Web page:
It’s the “Meanwhile” that’s Difficult

Jim has just had his fifth chemo treatment, and to be honest, I had hoped to be writing an inspirational post by now, about how chemotherapy wasn’t all that bad. At the outset, we kept hearing about how chemo was different for everyone, and that there were people who had “breezed through” it. We were hoping that Jim would be one of those people. I now realize that accounts of people breezing through chemo are urban legends, kind of like yeti sightings. Chemo poisons your cells, and I can’t imagine that anyone ever “breezes through” it, though to be fair, there are different types of chemo, and some have fewer treatments than Jim. But still. My sister, who lost her husband to brain cancer, briskly dismisses any talk of “breezing through.” There is some human psychology in action here–if you admit aloud that chemo is awful, people look at you curiously like you are a train wreck. Also, they feel worse. Some little piece of their life has been touched by a cold, black, tentacle of sickness, and it’s just too close for comfort. Perhaps those who say they are “breezing through” chemo just don’t want to disturb the questioner’s illusions.

So when people ask me how Jim is, I say “He’s fine.” Though in my mind, a raft of other answers arise. I want to say:  Jim had an unexplained nosebleed last week, he feels the chemo in the pit of his stomach and in his mouth, and he gets more tired with each treatment. It’s like a hammer blow has come down on your life, walking down the long hallway to the oncologist’s office is the most depressing thing  imaginable, etc., etc. But I say, “He’s fine.” When Jim’s doctor first talked to us, he said that it was like Jim and I had just stepped from an airplane down into a different world from the one we had left, and it would take awhile to get used to it. So we find ourselves on a strange world, and on this world “He’s fine” means, “Jim doesn’t feel like he was hit by a truck, like yesterday.” “Hanging in there,” is ominous, because it means you do feel like you were hit by a truck, and are barely surviving.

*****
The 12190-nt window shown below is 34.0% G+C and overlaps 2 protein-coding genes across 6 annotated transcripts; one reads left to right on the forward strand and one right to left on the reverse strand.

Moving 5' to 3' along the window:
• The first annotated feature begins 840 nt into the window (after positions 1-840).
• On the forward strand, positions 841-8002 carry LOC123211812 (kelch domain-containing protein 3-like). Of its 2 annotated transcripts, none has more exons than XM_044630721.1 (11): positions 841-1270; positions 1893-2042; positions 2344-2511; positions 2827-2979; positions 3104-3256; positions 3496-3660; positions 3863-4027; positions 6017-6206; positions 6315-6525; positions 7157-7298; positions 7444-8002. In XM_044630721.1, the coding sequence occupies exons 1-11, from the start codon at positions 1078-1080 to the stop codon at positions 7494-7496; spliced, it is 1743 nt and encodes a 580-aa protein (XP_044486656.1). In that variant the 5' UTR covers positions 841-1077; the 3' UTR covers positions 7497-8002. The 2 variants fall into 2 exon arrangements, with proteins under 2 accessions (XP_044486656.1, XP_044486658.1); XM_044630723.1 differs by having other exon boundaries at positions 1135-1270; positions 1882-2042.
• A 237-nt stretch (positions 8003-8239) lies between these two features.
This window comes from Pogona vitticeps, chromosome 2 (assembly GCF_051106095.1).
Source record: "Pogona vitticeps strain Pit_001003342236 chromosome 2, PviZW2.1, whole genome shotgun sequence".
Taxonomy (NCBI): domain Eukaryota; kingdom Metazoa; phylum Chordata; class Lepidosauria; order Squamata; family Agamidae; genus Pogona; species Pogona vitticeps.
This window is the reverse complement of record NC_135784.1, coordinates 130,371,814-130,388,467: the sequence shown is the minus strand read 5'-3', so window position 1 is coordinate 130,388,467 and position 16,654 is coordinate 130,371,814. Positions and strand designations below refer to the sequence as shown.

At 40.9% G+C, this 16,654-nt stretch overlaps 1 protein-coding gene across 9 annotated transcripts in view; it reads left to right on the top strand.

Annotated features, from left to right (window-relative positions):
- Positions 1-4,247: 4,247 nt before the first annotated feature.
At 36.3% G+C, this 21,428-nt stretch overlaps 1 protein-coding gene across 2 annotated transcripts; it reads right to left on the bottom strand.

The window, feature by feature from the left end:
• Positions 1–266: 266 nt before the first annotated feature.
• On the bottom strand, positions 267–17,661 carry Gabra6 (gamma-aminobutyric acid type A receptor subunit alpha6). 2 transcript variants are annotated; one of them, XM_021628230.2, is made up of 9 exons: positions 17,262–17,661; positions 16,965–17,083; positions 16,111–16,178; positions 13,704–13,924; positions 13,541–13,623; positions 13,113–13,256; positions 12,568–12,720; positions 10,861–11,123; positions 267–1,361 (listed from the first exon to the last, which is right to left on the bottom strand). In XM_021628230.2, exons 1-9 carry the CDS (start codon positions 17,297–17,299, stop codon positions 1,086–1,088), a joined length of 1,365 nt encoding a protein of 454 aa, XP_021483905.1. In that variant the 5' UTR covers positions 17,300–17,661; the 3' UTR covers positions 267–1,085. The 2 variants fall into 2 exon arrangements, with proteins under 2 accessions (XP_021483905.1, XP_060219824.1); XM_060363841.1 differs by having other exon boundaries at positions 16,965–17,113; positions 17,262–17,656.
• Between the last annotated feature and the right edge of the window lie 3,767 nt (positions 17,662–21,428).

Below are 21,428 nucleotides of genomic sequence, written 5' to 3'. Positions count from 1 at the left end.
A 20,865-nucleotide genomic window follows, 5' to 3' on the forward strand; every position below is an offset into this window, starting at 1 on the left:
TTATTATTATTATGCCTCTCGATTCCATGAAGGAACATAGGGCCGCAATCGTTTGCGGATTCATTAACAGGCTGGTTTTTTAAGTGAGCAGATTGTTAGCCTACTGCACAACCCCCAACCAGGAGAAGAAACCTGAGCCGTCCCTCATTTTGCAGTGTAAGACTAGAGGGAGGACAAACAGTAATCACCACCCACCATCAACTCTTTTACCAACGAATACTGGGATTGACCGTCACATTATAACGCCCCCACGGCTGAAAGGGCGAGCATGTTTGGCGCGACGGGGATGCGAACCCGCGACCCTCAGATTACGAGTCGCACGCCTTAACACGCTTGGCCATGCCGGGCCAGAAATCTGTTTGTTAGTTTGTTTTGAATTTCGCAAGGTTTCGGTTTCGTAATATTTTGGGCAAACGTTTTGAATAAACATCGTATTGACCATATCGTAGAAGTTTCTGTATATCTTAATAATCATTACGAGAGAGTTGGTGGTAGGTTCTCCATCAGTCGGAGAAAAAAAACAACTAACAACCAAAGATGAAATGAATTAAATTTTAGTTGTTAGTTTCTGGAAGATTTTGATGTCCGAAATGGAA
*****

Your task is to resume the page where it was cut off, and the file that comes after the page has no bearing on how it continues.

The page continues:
But in the scheme of things, Jim is fine–one of the “lucky” ones–because on this new world, we have met people of incredible courage fighting terrible odds. Their grace has humbled me. Jim will get through this, but meanwhile it’s really hard. And it’s the “meanwhile” that’s so difficult.

4 thoughts on “It’s the “Meanwhile” that’s Difficult

  1. There is nothing easy or breezy about cancer or chemo or finding the right response to the question “so how are you doing?” Jim (and you, Fran) made the right choice. I like to envision the poisonous chemo therapy as kicking the crap out of cancer cells. It can and it does!! But there is this collateral damage. Thinking of you both, admiring your endurance and praying Jim’s cancer cells get kicked into OBLIVION!

  2. Oh, Fran, oh my goodness. I feel so for you and Jim.

    You know, I worked for about 6 years at Lutheran General in Park Ridge as an administrative assistant in the inpatient pharmacy. The pharmacy, at the time, was right next to inpatient radiation oncology. I saw lots of folks come through for their rad treatments . . . some were little kids. Thank God there was a ladies room close by because I really needed a place to cry when I saw the kids.

    Anyway – the point of this is that I got really mad at God. Why? Why would a loving God allow babies to suffer with cancer and the treatment . . . it did not match my vision of a Loving God.

    I slowly came to understand – through experience AND talks with God – that suffering is NOT useless. It leads us to better places, spiritually, emotionally, physically. I checked that answer against several VERY bad times in my life and had to admit to the God I was mad at – it’s true.

    So, Fran and Jim – this is not forever. You will not only survive but thrive and feel joy! God bless you both.

    1. Sorry it has taken so long to reply, but I had to think about this. First, thank you for your kindness and blessings. It is hard to understand suffering. I went with Jim to chemo Wednesday, and there were three women there being treated for breast cancer, and I found myself very sad for them, too. But I heard a nurse talking about how working as an oncology nurse was not “a downer.” And she is right. Life goes on and is good even when getting chemo. So we just have to hold on and keep slogging! Take care, Sherri. Fran

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